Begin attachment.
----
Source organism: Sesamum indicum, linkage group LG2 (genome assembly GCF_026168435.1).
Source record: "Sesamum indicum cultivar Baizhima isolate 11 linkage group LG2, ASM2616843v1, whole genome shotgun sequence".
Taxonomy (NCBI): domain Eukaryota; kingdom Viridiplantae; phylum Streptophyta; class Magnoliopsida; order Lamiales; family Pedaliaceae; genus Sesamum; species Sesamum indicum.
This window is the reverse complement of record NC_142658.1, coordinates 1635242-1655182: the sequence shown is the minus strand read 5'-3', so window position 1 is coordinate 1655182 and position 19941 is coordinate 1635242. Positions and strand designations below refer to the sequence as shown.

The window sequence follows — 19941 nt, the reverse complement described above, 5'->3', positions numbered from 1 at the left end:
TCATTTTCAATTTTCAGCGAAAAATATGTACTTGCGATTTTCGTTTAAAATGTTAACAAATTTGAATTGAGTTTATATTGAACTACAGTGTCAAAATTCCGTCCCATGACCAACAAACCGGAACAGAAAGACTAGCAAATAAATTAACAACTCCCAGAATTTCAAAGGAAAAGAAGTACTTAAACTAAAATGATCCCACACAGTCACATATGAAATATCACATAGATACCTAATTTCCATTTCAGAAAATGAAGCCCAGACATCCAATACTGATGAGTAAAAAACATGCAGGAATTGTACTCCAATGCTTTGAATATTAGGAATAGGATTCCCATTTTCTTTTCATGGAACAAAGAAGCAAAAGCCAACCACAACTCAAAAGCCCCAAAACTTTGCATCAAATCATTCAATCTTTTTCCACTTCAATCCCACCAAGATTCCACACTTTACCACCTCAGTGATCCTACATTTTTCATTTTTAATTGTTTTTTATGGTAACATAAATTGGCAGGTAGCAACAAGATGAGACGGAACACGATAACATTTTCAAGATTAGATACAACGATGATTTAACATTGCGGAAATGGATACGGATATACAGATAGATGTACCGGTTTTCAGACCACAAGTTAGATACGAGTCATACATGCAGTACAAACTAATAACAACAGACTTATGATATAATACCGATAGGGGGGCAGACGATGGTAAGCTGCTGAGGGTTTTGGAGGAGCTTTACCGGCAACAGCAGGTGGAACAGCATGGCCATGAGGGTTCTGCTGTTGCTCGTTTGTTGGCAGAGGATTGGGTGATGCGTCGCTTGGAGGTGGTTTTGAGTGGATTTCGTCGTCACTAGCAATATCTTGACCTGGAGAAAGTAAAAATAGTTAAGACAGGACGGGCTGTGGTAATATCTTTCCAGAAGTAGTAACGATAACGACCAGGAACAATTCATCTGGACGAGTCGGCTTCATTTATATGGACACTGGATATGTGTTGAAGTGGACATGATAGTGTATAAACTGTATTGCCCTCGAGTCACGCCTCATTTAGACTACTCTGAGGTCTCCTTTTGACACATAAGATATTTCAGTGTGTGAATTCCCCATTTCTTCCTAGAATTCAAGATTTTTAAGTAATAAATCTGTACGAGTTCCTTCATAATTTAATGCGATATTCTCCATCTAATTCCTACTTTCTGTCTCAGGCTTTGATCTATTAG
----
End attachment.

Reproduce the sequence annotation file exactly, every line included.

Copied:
Source organism: Sesamum indicum, linkage group LG2 (genome assembly GCF_026168435.1).
Source record: "Sesamum indicum cultivar Baizhima isolate 11 linkage group LG2, ASM2616843v1, whole genome shotgun sequence".
Taxonomy (NCBI): domain Eukaryota; kingdom Viridiplantae; phylum Streptophyta; class Magnoliopsida; order Lamiales; family Pedaliaceae; genus Sesamum; species Sesamum indicum.
This window is the reverse complement of record NC_142658.1, coordinates 1635242-1655182: the sequence shown is the minus strand read 5'-3', so window position 1 is coordinate 1655182 and position 19941 is coordinate 1635242. Positions and strand designations below refer to the sequence as shown.

The window sequence follows — 19941 nt, the reverse complement described above, 5'->3', positions numbered from 1 at the left end:
TCATTTTCAATTTTCAGCGAAAAATATGTACTTGCGATTTTCGTTTAAAATGTTAACAAATTTGAATTGAGTTTATATTGAACTACAGTGTCAAAATTCCGTCCCATGACCAACAAACCGGAACAGAAAGACTAGCAAATAAATTAACAACTCCCAGAATTTCAAAGGAAAAGAAGTACTTAAACTAAAATGATCCCACACAGTCACATATGAAATATCACATAGATACCTAATTTCCATTTCAGAAAATGAAGCCCAGACATCCAATACTGATGAGTAAAAAACATGCAGGAATTGTACTCCAATGCTTTGAATATTAGGAATAGGATTCCCATTTTCTTTTCATGGAACAAAGAAGCAAAAGCCAACCACAACTCAAAAGCCCCAAAACTTTGCATCAAATCATTCAATCTTTTTCCACTTCAATCCCACCAAGATTCCACACTTTACCACCTCAGTGATCCTACATTTTTCATTTTTAATTGTTTTTTATGGTAACATAAATTGGCAGGTAGCAACAAGATGAGACGGAACACGATAACATTTTCAAGATTAGATACAACGATGATTTAACATTGCGGAAATGGATACGGATATACAGATAGATGTACCGGTTTTCAGACCACAAGTTAGATACGAGTCATACATGCAGTACAAACTAATAACAACAGACTTATGATATAATACCGATAGGGGGGCAGACGATGGTAAGCTGCTGAGGGTTTTGGAGGAGCTTTACCGGCAACAGCAGGTGGAACAGCATGGCCATGAGGGTTCTGCTGTTGCTCGTTTGTTGGCAGAGGATTGGGTGATGCGTCGCTTGGAGGTGGTTTTGAGTGGATTTCGTCGTCACTAGCAATATCTTGACCTGGAGAAAGTAAAAATAGTTAAGACAGGACGGGCTGTGGTAATATCTTTCCAGAAGTAGTAACGATAACGACCAGGAACAATTCATCTGGACGAGTCGGCTTCATTTATATGGACACTGGATATGTGTTGAAGTGGACATGATAGTGTATAAACTGTATTGCCCTCGAGTCACGCCTCATTTAGACTACTCTGAGGTCTCCTTTTGACACATAAGATATTTCAGTGTGTGAATTCCCCATTTCTTCCTAGAATTCAAGATTTTTAAGTAATAAATCTGTACGAGTTCCTTCATAATTTAATGCGATATTCTCCATCTAATTCCTACTTTCTGTCTCAGGCTTTGATCTATTAG